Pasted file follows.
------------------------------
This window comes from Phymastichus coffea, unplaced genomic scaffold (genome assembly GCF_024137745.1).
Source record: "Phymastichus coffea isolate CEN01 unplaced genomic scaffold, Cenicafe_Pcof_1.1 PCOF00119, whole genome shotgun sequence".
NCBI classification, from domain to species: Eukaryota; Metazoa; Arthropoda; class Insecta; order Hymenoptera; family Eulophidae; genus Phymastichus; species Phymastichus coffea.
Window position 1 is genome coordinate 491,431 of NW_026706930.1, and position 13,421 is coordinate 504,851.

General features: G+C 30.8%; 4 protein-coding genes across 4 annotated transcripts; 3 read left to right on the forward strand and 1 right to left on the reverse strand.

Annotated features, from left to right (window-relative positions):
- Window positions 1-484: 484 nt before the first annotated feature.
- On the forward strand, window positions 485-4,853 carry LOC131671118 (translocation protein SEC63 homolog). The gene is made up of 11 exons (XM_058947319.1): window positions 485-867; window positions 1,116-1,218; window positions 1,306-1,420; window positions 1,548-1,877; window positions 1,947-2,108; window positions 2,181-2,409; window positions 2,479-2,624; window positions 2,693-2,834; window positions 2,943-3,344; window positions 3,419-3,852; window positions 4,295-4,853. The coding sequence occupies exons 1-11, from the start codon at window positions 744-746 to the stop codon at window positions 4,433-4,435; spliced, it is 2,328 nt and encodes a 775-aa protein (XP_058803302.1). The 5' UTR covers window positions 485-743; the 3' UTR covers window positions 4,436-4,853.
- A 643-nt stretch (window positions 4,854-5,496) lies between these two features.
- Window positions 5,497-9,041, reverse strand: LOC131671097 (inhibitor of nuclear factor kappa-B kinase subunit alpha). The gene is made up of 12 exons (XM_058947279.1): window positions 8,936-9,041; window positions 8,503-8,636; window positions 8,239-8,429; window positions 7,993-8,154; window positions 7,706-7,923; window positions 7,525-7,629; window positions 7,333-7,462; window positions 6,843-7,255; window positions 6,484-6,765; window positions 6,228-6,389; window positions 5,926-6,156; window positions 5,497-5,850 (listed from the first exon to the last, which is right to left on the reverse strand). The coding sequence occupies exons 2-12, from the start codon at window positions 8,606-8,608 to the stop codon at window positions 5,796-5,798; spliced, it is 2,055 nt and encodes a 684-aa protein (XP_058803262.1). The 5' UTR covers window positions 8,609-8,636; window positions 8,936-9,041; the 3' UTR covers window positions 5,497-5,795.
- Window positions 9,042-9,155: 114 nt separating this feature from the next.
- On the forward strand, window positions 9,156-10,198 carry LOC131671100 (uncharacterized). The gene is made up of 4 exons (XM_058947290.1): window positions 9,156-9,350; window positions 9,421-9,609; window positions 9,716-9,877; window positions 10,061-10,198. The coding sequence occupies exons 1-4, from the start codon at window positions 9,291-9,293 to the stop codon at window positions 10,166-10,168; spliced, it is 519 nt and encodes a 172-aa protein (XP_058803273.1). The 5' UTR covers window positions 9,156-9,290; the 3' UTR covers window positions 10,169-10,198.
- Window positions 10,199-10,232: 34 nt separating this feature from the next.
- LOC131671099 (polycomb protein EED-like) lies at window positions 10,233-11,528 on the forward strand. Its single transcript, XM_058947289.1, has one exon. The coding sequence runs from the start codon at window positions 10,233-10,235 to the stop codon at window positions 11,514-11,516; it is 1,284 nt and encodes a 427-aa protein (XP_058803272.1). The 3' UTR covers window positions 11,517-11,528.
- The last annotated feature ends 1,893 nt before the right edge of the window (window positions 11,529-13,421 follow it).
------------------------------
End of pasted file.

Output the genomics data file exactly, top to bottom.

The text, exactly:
This window comes from Phymastichus coffea, unplaced genomic scaffold (genome assembly GCF_024137745.1).
Source record: "Phymastichus coffea isolate CEN01 unplaced genomic scaffold, Cenicafe_Pcof_1.1 PCOF00119, whole genome shotgun sequence".
NCBI classification, from domain to species: Eukaryota; Metazoa; Arthropoda; class Insecta; order Hymenoptera; family Eulophidae; genus Phymastichus; species Phymastichus coffea.
Window position 1 is genome coordinate 491,431 of NW_026706930.1, and position 13,421 is coordinate 504,851.

General features: G+C 30.8%; 4 protein-coding genes across 4 annotated transcripts; 3 read left to right on the forward strand and 1 right to left on the reverse strand.

Annotated features, from left to right (window-relative positions):
- Window positions 1-484: 484 nt before the first annotated feature.
- On the forward strand, window positions 485-4,853 carry LOC131671118 (translocation protein SEC63 homolog). The gene is made up of 11 exons (XM_058947319.1): window positions 485-867; window positions 1,116-1,218; window positions 1,306-1,420; window positions 1,548-1,877; window positions 1,947-2,108; window positions 2,181-2,409; window positions 2,479-2,624; window positions 2,693-2,834; window positions 2,943-3,344; window positions 3,419-3,852; window positions 4,295-4,853. The coding sequence occupies exons 1-11, from the start codon at window positions 744-746 to the stop codon at window positions 4,433-4,435; spliced, it is 2,328 nt and encodes a 775-aa protein (XP_058803302.1). The 5' UTR covers window positions 485-743; the 3' UTR covers window positions 4,436-4,853.
- A 643-nt stretch (window positions 4,854-5,496) lies between these two features.
- Window positions 5,497-9,041, reverse strand: LOC131671097 (inhibitor of nuclear factor kappa-B kinase subunit alpha). The gene is made up of 12 exons (XM_058947279.1): window positions 8,936-9,041; window positions 8,503-8,636; window positions 8,239-8,429; window positions 7,993-8,154; window positions 7,706-7,923; window positions 7,525-7,629; window positions 7,333-7,462; window positions 6,843-7,255; window positions 6,484-6,765; window positions 6,228-6,389; window positions 5,926-6,156; window positions 5,497-5,850 (listed from the first exon to the last, which is right to left on the reverse strand). The coding sequence occupies exons 2-12, from the start codon at window positions 8,606-8,608 to the stop codon at window positions 5,796-5,798; spliced, it is 2,055 nt and encodes a 684-aa protein (XP_058803262.1). The 5' UTR covers window positions 8,609-8,636; window positions 8,936-9,041; the 3' UTR covers window positions 5,497-5,795.
- Window positions 9,042-9,155: 114 nt separating this feature from the next.
- On the forward strand, window positions 9,156-10,198 carry LOC131671100 (uncharacterized). The gene is made up of 4 exons (XM_058947290.1): window positions 9,156-9,350; window positions 9,421-9,609; window positions 9,716-9,877; window positions 10,061-10,198. The coding sequence occupies exons 1-4, from the start codon at window positions 9,291-9,293 to the stop codon at window positions 10,166-10,168; spliced, it is 519 nt and encodes a 172-aa protein (XP_058803273.1). The 5' UTR covers window positions 9,156-9,290; the 3' UTR covers window positions 10,169-10,198.
- Window positions 10,199-10,232: 34 nt separating this feature from the next.
- LOC131671099 (polycomb protein EED-like) lies at window positions 10,233-11,528 on the forward strand. Its single transcript, XM_058947289.1, has one exon. The coding sequence runs from the start codon at window positions 10,233-10,235 to the stop codon at window positions 11,514-11,516; it is 1,284 nt and encodes a 427-aa protein (XP_058803272.1). The 3' UTR covers window positions 11,517-11,528.
- The last annotated feature ends 1,893 nt before the right edge of the window (window positions 11,529-13,421 follow it).